The advancement of China and India is the subject of the fourth chapter. Bhalla looks at the role of education in the rapid improvement of both countries in recent decades, as well as the relative lack of education during the previous five centuries. When discussing Chinese history, he presents as fact the 1421 hypothesis of Chinese discovery of the Americas, which is rejected as pseudohistory by historians.[3] He considers the similarities of China and India through the centuries, as well as their recent divergence, largely attributable to when each started economic reforms that freed their markets. At the end of the chapter are graphs showing the distribution of the middle class and of income throughout the world since 1950.

Chapter 5 deals with the connection between education and income more explicitly. While this explanation is tempting, Bhalla commits the glaring fallacy of equating education with years of schooling, neglecting self-education, on-the-job training, and the substitution of authentic learning with indoctrination. He notes the decline in fertility that accompanies increased education, but only considers this in r/K terms. Genetic quality of children in terms of age of the mother go unaddressed, as does the role of Enlightenment values. As for demographic shifts, Bhalla notices that in earlier times, the poorest and least-educated could not manage to migrate to the United States. That this is no longer the case is frequently overlooked by commentators, including Bhalla himself, who equates “open door” policies with “enlightenment”. Surprisingly, he mentions the higher average intelligence of Jews, attributing it to the need to be able to read the Torah and the fact that education is not left behind when fleeing persecution. This is contrasted with Hindu Brahmins, who did their best to keep their religious mysteries to themselves. The next chapter continues exploring income and education. Bhalla cites and critiques the findings of Oxfam and Credit Suisse on income inequality. He explains how the metric of Purchasing Power Parity functions. His great ambition for this chapter, that of estimating the wealth in education, suffers from the faults of equating education with schooling and using the Gini coefficient. He further assumes that the ultimate value of present schooling can be known in advance, and that PPP will reflect this.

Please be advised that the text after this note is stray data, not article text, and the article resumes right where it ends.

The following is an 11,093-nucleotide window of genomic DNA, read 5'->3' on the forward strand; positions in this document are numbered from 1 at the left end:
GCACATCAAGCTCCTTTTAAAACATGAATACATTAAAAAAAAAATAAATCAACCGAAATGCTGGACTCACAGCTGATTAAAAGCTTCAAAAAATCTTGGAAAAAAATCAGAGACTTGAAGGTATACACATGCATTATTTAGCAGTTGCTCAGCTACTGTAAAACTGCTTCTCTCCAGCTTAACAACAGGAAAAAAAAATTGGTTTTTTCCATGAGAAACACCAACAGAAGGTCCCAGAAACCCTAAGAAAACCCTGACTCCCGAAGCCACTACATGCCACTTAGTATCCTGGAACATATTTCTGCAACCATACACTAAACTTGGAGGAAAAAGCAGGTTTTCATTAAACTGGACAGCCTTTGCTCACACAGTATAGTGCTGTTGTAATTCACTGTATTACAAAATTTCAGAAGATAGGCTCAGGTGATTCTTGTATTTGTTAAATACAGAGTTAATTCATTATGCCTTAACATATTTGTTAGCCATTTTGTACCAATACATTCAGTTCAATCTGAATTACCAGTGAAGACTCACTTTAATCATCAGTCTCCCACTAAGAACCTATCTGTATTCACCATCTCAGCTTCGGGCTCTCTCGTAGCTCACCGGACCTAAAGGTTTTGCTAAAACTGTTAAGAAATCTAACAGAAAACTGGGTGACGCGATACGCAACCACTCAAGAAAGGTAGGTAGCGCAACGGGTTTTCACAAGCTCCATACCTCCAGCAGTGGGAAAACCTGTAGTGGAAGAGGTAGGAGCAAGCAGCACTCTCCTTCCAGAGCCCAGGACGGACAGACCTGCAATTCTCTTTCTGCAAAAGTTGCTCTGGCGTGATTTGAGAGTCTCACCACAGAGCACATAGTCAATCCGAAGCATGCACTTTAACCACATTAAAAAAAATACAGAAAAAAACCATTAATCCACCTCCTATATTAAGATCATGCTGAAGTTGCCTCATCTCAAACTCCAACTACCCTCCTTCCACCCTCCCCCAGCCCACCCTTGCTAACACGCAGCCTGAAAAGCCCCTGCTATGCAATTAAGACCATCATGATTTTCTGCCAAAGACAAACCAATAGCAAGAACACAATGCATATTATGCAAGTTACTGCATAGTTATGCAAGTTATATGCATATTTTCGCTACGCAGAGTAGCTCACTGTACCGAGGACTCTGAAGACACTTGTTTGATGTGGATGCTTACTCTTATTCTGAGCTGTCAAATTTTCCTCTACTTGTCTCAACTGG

The seventh chapter considers the implications of an expanding supply of skilled labor. Bhalla explains stagnant wages in the West in terms of an excess of college graduates, but fails to explain this as the government-created problem that it is. When discussing inflation, he points out that food and fuel are excluded from official measures of inflation and explains that this is because monetary policy cannot affect their prices as it affects other prices. He correctly criticizes the Keynesian Phillips Curve and several other schools of thought, as well as the blunders of US Fed Chairman Alan Greenspan, but makes no mention of the Austrian School or the role of the Nixon Shock in causing inflation. But rather than propose less state intervention, Bhalla proposes more by looking ahead to basic income guarantees (Chapter 10).